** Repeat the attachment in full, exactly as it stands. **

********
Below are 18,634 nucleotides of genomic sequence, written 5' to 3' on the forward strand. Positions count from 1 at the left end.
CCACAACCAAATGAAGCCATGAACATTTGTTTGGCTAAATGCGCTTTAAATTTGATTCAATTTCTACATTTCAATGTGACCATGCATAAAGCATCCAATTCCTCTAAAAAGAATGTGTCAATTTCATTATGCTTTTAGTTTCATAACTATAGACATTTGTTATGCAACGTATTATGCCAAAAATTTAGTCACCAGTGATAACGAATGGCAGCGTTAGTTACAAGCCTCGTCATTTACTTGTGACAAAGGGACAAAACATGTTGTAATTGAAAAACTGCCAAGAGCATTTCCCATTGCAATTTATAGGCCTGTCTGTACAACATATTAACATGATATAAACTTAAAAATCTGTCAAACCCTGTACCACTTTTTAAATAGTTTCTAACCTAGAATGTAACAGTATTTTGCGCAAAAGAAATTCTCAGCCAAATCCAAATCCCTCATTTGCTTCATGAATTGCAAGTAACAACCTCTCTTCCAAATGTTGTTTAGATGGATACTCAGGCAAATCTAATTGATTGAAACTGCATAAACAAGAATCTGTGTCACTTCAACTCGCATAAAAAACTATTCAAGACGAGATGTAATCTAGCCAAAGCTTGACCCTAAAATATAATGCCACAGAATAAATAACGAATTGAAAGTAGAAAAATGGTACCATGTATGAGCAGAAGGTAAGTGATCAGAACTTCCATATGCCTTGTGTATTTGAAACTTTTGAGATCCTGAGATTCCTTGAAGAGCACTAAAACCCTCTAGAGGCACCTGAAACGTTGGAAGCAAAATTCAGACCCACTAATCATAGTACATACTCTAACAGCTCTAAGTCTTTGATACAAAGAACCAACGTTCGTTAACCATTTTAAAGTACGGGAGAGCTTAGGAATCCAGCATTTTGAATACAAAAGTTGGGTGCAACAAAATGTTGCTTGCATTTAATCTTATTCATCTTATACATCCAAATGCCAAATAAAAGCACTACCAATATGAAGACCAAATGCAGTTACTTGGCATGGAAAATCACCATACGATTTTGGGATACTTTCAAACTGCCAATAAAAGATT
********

Below are 18,634 nucleotides of genomic sequence, written 5' to 3' on the forward strand. Positions count from 1 at the left end.
CCACAACCAAATGAAGCCATGAACATTTGTTTGGCTAAATGCGCTTTAAATTTGATTCAATTTCTACATTTCAATGTGACCATGCATAAAGCATCCAATTCCTCTAAAAAGAATGTGTCAATTTCATTATGCTTTTAGTTTCATAACTATAGACATTTGTTATGCAACGTATTATGCCAAAAATTTAGTCACCAGTGATAACGAATGGCAGCGTTAGTTACAAGCCTCGTCATTTACTTGTGACAAAGGGACAAAACATGTTGTAATTGAAAAACTGCCAAGAGCATTTCCCATTGCAATTTATAGGCCTGTCTGTACAACATATTAACATGATATAAACTTAAAAATCTGTCAAACCCTGTACCACTTTTTAAATAGTTTCTAACCTAGAATGTAACAGTATTTTGCGCAAAAGAAATTCTCAGCCAAATCCAAATCCCTCATTTGCTTCATGAATTGCAAGTAACAACCTCTCTTCCAAATGTTGTTTAGATGGATACTCAGGCAAATCTAATTGATTGAAACTGCATAAACAAGAATCTGTGTCACTTCAACTCGCATAAAAAACTATTCAAGACGAGATGTAATCTAGCCAAAGCTTGACCCTAAAATATAATGCCACAGAATAAATAACGAATTGAAAGTAGAAAAATGGTACCATGTATGAGCAGAAGGTAAGTGATCAGAACTTCCATATGCCTTGTGTATTTGAAACTTTTGAGATCCTGAGATTCCTTGAAGAGCACTAAAACCCTCTAGAGGCACCTGAAACGTTGGAAGCAAAATTCAGACCCACTAATCATAGTACATACTCTAACAGCTCTAAGTCTTTGATACAAAGAACCAACGTTCGTTAACCATTTTAAAGTACGGGAGAGCTTAGGAATCCAGCATTTTGAATACAAAAGTTGGGTGCAACAAAATGTTGCTTGCATTTAATCTTATTCATCTTATACATCCAAATGCCAAATAAAAGCACTACCAATATGAAGACCAAATGCAGTTACTTGGCATGGAAAATCACCATACGATTTTGGGATACTTTCAAACTGCCAATAAAAGATT